Dr. Solomon: I think that depends on the individual school – funding, number of students needing such services and staffing and facilities. If special classes aren’t available, do you feel teens with autism should be integrated into classes with non-autistic students? And if so, should the autistic students be shown special or preferential treatment?
Dr. Solomon: There really is no one definitive answer to either of those questions. I think this should be looked at on a case-by-case basis. If students are high functioning, then being integrated into the class of non-autistic students is likely to work out just fine. Yes, there will be some limitations depending on what activities are being played, but all in all, they should be allowed to do their best and let it go at that – just like any other student. Each student – no matter what their limitations are or are not – should be encouraged to do their best and praised for doing so. Should autistic teens be coddled or allowed to just ‘do their own thing’?
Dr. Solomon: No, they shouldn’t be coddled. You want to encourage social responsibility in those who are autistic. To excuse them from proper behavior that is within their proximal development zone is not doing anyone any favors. Proximal development zone?
Dr. Solomon: Their potential – the maximum grade – level mentality they will reach. That makes sense. What happens when you push beyond that?
Dr. Solomon: Frustration and emotional pain. Teens with autism want to build relationships – and they do…to the extent that they can. Autistic teens also feel emotional pain when they are excluded, made fun of and bullied. Their pain causes them to withdraw from society even more – making their condition even more evident. The school obviously shouldn’t bear the full responsibility of keeping kids in shape. What can parents do to help their autistic teens?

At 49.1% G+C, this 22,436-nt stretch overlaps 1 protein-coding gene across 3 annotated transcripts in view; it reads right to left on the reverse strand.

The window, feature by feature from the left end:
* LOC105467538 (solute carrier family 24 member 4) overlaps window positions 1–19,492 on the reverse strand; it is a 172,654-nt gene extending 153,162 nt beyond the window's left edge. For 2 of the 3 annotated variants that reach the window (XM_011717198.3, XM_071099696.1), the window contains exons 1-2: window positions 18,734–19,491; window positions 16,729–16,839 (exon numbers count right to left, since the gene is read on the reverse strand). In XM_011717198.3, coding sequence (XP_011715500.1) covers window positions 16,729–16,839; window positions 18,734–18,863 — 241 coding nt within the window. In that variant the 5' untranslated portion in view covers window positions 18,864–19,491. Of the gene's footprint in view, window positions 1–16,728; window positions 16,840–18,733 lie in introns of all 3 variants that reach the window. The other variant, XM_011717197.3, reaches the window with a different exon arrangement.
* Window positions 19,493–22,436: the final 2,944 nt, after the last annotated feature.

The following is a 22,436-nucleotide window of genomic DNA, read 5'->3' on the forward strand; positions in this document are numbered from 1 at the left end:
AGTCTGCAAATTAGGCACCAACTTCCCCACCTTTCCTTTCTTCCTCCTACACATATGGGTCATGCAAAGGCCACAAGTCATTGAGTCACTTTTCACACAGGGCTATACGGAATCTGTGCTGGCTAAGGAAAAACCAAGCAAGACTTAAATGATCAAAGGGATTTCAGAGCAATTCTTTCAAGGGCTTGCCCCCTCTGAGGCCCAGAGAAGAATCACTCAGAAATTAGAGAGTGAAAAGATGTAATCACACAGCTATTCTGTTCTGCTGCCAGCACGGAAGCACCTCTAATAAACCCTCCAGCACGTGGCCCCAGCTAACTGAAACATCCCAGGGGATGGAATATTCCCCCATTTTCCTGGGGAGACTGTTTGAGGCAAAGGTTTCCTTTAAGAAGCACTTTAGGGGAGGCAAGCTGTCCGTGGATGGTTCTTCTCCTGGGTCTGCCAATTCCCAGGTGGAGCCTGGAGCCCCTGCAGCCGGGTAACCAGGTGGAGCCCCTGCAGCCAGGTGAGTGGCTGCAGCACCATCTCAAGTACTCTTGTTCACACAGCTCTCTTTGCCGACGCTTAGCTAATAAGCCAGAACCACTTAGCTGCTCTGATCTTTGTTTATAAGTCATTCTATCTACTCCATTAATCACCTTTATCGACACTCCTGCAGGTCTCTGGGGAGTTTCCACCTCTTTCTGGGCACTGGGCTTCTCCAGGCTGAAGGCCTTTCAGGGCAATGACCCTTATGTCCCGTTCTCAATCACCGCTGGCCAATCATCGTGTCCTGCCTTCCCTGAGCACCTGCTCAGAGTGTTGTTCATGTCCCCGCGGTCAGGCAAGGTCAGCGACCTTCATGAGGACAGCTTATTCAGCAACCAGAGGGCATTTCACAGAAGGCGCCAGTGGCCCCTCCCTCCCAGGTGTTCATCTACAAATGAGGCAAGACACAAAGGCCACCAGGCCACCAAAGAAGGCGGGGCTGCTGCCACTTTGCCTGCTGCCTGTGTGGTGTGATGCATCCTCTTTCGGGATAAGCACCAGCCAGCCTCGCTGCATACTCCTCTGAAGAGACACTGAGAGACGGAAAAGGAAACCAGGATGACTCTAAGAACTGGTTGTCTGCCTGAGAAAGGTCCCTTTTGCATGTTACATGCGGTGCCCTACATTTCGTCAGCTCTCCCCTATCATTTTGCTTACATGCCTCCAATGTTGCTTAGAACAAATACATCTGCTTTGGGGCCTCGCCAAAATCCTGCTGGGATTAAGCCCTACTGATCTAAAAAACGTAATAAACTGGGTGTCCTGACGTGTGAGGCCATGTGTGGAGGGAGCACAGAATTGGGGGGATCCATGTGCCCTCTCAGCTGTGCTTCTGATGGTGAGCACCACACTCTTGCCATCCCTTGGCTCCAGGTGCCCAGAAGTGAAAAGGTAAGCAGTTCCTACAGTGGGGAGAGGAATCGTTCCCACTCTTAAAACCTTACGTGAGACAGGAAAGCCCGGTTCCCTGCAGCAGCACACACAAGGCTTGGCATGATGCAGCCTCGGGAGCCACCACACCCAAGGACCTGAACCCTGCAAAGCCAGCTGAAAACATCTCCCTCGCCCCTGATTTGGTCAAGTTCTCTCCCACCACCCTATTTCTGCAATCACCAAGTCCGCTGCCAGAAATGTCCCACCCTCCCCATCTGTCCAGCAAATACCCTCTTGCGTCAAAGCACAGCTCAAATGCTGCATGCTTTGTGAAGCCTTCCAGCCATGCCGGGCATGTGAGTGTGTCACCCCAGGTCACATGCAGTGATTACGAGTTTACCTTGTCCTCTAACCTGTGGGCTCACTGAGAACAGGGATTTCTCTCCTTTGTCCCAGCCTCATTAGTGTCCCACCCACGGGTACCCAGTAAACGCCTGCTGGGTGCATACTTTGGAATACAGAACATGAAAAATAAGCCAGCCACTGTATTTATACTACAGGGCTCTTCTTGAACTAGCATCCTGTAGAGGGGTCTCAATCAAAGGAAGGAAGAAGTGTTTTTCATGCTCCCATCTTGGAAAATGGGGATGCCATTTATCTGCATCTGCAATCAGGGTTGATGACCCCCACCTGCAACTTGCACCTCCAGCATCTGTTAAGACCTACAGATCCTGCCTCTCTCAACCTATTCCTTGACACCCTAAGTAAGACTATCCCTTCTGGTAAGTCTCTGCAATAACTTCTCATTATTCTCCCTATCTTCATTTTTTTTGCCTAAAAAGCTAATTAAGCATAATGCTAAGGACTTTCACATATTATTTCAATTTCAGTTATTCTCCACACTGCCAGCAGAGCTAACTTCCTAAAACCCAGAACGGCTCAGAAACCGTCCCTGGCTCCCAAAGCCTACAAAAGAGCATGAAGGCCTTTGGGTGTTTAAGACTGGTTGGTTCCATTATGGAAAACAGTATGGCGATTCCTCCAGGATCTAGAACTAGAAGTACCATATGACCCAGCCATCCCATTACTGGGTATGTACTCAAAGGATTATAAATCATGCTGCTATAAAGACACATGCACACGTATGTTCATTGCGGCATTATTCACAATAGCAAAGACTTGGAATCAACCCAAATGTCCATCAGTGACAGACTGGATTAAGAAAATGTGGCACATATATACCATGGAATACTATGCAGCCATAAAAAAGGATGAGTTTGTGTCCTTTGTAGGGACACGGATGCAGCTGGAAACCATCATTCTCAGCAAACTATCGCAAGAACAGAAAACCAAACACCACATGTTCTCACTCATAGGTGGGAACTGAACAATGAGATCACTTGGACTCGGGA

Dr. Solomon: Parents know their children best, so they should definitely be involved. Parents know their teen’s strengths and weaknesses, their proximal development zone and what motivates them vs. what frustrates them to the point of quitting or giving up. Being an encourager and cheerleader of sorts to help them overcome some of their challenges is a major part of parenting any child – but even more so with someone Autism is a Journeywith autism. Parents should also work closely with teachers and coaches to make sure things go in a positive direction. And what about those who are severely autistic?
Dr. Solomon: Children and teens with severe autism will be limited to activities such as walking, horseback riding, music and dancing and communicating through what is called picture exchange communication. But team sports of any kind will be impossible. What would you like to leave us with in regards to relating with autistic teens – particularly in regards to sports and exercise?
Dr. Solomon: Students, teachers and people in general need to know that autistic children are bright, intelligent, talented and have feelings, hopes and dreams just like anyone else.